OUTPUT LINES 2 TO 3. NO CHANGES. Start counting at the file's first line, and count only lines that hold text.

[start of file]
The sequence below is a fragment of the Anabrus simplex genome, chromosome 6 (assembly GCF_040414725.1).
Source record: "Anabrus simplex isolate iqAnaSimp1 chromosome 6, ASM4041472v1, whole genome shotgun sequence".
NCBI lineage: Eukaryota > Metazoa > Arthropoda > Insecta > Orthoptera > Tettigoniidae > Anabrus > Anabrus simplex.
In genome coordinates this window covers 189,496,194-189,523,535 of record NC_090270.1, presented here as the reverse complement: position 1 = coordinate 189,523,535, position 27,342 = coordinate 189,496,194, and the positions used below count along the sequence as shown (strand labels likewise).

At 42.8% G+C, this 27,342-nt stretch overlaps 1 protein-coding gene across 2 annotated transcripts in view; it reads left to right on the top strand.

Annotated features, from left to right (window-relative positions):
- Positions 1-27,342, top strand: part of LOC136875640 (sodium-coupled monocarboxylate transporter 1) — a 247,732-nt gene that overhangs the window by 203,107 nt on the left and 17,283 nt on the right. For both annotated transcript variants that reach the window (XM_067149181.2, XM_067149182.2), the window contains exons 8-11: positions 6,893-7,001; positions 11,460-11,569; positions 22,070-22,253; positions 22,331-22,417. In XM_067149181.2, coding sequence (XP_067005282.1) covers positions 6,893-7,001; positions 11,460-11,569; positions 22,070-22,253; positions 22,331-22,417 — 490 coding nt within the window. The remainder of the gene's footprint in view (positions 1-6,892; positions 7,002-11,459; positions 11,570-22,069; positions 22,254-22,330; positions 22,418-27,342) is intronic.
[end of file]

Source record: "Anabrus simplex isolate iqAnaSimp1 chromosome 6, ASM4041472v1, whole genome shotgun sequence".
NCBI lineage: Eukaryota > Metazoa > Arthropoda > Insecta > Orthoptera > Tettigoniidae > Anabrus > Anabrus simplex.